A day of driving through desert landscapes, passing a salt water lake at Teguedei, brings us to some mighty rocky mountains, all surrounded by sand. We get off, the Landcruisers drive to our camping spot, and we climb up a few steps to a ridge from where a panoramic view unfolds below us as we walk. More mountains, more sand dunes, and then: Wow! A strip of green lies in the orange desert landscape, and in it, we see the blue shimmer of water. It is too late to go down now; we walk down the other side, towards a ridge where the cars are parked, and set up our tents. We discover that he rock formations provide great natural bathrooms for a basic wash. After a pretty windy night, we follow a ritual that now has become our daily routine: wake up before sunrise, and walk towards the west.
A row of rocky pillars on a mountain ridge above us look like guardian angels, and the clouds in the sky take a pink and orange colour, and make the rocks stand out in black, as we watch the sun rise behind them. As light gradually falls over the landscape, the details emerge: the sand dunes are ribbed, the rocks are jagged, the landscape always majestic. We walk up the ridge, and down towards the lake, which is now basking in the sun. We find a small beach, and dip into the surprisingly cold water. We have been looking forward to this moment for days now, and happily splash around in the water. I cannot resist swimming to the other side of the lake and back, the sheer sensation of water against my skin is pure joy. After the pleasure of swimming in Ounianga Serir, we lie down on the sand and close our eyes, and that too feels great.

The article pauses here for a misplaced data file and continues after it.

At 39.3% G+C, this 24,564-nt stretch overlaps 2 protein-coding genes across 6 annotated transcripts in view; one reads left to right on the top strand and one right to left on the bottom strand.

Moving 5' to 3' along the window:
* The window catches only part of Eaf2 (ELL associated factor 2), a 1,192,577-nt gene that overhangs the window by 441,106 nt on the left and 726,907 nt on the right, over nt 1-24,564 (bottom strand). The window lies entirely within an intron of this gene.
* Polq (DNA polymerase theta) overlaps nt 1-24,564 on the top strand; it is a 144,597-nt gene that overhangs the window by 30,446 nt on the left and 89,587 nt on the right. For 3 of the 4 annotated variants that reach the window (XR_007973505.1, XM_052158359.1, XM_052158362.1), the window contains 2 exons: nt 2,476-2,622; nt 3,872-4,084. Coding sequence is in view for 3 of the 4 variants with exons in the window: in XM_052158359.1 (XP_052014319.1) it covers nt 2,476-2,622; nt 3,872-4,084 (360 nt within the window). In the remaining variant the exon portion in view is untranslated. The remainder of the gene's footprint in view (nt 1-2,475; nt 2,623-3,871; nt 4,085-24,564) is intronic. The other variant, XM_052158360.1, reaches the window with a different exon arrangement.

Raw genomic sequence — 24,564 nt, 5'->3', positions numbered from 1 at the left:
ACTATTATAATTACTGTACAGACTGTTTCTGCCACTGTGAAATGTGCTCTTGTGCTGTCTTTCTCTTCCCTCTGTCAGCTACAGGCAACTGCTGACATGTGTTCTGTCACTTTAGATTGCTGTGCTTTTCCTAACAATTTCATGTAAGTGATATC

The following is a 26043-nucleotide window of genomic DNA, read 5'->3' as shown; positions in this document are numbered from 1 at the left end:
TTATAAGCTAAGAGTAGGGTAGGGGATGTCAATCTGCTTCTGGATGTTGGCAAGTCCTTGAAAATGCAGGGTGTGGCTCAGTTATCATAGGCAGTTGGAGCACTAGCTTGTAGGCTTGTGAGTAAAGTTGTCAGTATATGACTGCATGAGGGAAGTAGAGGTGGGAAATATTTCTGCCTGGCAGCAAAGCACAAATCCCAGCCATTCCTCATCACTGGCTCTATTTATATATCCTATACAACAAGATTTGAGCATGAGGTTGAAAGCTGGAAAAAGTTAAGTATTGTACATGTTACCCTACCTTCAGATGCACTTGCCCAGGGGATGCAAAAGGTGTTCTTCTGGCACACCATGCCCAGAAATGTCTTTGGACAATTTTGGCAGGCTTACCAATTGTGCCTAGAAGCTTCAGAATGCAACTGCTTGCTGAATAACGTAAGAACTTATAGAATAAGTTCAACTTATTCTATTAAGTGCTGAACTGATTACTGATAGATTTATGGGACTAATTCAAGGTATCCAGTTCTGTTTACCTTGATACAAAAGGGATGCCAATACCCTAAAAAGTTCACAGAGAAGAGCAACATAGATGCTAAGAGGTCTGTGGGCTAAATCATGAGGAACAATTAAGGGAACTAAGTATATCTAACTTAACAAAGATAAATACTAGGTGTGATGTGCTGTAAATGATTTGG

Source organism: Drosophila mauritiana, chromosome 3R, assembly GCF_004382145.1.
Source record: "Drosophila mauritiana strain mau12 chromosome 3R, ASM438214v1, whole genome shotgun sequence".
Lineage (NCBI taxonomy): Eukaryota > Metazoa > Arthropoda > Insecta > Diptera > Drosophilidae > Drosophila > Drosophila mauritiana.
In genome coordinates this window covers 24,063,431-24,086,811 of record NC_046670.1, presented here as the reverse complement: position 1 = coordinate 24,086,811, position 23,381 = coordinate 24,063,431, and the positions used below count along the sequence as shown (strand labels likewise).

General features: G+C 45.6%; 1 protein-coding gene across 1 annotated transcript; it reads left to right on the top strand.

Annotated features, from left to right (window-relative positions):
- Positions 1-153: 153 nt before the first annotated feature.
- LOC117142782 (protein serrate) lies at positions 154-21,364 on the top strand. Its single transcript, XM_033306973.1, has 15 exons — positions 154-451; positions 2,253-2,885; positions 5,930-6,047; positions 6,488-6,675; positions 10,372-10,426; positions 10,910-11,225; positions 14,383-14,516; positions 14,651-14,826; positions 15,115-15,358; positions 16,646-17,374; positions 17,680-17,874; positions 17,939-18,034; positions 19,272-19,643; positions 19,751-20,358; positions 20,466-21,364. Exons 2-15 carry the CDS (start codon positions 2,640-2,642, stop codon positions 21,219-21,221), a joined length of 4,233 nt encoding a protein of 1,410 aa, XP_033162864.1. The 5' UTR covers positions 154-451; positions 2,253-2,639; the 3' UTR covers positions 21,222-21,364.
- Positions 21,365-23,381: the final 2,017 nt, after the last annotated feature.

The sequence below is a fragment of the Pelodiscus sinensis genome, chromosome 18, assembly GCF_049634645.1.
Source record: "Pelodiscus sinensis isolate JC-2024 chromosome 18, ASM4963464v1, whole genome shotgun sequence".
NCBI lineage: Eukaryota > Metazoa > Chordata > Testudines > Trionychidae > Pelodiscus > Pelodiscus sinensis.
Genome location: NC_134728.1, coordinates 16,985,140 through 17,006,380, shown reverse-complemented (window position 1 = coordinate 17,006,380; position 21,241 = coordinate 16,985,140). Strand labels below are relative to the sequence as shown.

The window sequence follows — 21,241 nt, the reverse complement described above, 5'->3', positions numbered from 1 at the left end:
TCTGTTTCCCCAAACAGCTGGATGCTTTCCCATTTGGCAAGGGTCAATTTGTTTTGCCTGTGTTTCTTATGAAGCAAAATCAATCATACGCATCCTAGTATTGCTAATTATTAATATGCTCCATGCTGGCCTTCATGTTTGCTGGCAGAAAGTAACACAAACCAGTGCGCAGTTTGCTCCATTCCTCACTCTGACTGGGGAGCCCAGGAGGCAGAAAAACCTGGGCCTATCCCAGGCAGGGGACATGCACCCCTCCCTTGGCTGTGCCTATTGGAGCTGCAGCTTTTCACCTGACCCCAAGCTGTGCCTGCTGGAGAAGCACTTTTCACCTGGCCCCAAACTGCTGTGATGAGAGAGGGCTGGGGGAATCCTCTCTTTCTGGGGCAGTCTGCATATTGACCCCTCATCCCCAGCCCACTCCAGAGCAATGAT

There is more to explore, so we get moving again, drive to a village close to a bigger lake, take water, chat with some locals who offer the inevitable handmade souvenirs, before we drive down to the lake. It has a layer of foam near the shoreline, and like most other lakes in the region, is salt water. Our guide tells us how these lakes used to be much bigger, and how the water level has been dropping alarmingly over the last decades. What will happen to these communities, the nomads, the region, when the lakes dry up in the future? We have a lot to think on our way to Ounianga Kebir, the largest lake of the region. A protruding rock turns out to be a perfect spot from where to admire the huge lake. With some trouble, we find a place to take fuel for our next stretch of driving through the desert - and our caravan moves on.
Personal travel impressions both in words and images from Ounianga Lakes (Chad). Clicking on the pictures enlarges them and enables you to send the picture as a free e-card or download it for personal use, for instance, on your weblog. Or click on the map above to visit more places close to Ounianga Lakes.
Read more about this site.